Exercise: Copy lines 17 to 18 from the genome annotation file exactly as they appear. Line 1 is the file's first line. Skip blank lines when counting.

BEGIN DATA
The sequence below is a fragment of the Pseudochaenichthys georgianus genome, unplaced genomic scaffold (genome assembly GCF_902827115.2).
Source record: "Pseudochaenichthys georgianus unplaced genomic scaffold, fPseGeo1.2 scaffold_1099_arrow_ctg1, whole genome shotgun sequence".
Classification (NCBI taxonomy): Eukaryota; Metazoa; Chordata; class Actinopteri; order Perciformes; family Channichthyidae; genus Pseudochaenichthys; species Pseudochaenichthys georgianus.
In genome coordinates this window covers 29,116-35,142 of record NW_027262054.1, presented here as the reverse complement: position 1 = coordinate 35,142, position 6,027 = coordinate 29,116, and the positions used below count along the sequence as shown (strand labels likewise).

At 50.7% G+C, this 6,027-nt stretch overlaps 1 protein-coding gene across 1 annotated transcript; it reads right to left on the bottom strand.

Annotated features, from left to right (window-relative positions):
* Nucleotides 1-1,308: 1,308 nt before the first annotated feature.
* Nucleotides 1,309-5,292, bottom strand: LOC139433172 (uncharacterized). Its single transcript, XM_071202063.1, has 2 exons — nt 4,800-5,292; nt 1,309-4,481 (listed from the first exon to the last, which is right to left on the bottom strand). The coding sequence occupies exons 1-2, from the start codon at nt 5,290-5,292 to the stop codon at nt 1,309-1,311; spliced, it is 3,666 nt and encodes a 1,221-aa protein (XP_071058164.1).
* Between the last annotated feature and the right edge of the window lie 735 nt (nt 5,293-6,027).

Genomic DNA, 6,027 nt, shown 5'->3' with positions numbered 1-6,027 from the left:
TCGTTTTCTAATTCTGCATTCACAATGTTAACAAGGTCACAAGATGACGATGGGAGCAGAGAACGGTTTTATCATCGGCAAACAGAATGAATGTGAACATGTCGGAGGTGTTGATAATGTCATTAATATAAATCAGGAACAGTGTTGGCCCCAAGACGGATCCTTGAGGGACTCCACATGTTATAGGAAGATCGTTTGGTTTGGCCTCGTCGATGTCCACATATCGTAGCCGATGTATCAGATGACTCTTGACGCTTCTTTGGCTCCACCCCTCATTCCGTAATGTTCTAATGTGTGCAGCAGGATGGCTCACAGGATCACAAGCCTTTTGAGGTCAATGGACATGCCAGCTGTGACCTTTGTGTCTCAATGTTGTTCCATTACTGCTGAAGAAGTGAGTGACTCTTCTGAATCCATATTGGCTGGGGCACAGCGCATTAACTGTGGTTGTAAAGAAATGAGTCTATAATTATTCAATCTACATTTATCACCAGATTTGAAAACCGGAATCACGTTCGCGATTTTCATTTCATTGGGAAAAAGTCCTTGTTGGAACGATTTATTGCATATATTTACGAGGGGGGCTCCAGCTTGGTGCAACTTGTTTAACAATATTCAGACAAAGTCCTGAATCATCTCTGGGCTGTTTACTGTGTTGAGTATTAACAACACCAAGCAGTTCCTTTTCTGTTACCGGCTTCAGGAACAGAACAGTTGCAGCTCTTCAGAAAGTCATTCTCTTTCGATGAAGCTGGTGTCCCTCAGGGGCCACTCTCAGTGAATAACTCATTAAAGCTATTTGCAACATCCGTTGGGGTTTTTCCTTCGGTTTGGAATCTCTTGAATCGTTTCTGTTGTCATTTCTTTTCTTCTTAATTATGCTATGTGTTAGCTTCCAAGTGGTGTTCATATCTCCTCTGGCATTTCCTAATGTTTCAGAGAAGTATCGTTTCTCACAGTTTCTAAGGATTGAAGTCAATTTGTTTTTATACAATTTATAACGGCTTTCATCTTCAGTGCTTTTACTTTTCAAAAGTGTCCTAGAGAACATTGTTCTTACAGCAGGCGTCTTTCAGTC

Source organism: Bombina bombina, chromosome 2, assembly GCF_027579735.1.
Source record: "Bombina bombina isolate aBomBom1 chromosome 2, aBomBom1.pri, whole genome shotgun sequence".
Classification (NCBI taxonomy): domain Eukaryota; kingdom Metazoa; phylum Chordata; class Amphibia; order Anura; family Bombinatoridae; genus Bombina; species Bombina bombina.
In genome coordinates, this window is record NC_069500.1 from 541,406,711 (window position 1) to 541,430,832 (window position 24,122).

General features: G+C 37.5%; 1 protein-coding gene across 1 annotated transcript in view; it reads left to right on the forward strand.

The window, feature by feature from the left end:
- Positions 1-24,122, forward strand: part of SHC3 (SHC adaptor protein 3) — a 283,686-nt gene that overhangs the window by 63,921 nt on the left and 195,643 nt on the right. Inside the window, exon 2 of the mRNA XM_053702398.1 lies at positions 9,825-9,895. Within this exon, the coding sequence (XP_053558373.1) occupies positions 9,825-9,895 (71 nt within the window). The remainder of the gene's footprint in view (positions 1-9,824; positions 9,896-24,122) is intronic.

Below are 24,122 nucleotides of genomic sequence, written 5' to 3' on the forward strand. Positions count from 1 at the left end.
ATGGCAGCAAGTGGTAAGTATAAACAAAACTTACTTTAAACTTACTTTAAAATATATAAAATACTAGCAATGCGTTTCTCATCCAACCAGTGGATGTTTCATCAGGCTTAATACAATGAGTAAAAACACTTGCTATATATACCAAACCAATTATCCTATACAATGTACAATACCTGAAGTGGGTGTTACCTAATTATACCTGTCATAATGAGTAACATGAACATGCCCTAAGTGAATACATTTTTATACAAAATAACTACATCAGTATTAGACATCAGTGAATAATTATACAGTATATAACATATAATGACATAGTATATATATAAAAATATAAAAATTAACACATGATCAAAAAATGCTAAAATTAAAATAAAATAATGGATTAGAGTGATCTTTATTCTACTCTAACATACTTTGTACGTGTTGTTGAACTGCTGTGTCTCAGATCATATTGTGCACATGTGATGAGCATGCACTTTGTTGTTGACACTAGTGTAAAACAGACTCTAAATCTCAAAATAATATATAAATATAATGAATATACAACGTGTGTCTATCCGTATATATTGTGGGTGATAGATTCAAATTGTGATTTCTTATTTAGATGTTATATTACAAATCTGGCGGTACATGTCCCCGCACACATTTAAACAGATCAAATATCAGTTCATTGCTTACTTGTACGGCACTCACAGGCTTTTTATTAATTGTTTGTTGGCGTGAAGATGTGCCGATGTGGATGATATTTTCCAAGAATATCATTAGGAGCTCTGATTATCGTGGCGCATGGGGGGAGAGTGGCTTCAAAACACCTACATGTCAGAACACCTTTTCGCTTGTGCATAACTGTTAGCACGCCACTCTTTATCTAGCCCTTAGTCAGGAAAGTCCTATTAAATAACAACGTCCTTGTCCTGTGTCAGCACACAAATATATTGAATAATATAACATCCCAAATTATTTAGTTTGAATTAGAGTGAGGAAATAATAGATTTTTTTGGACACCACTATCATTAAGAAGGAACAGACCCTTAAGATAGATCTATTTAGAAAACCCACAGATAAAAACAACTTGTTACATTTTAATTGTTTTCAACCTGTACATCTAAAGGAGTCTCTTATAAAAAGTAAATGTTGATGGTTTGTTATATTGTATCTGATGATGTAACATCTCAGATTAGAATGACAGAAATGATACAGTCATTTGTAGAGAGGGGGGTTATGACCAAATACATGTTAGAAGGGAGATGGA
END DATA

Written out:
The window, feature by feature from the left end:
- Positions 1-24,122, forward strand: part of SHC3 (SHC adaptor protein 3) — a 283,686-nt gene that overhangs the window by 63,921 nt on the left and 195,643 nt on the right. Inside the window, exon 2 of the mRNA XM_053702398.1 lies at positions 9,825-9,895. Within this exon, the coding sequence (XP_053558373.1) occupies positions 9,825-9,895 (71 nt within the window). The remainder of the gene's footprint in view (positions 1-9,824; positions 9,896-24,122) is intronic.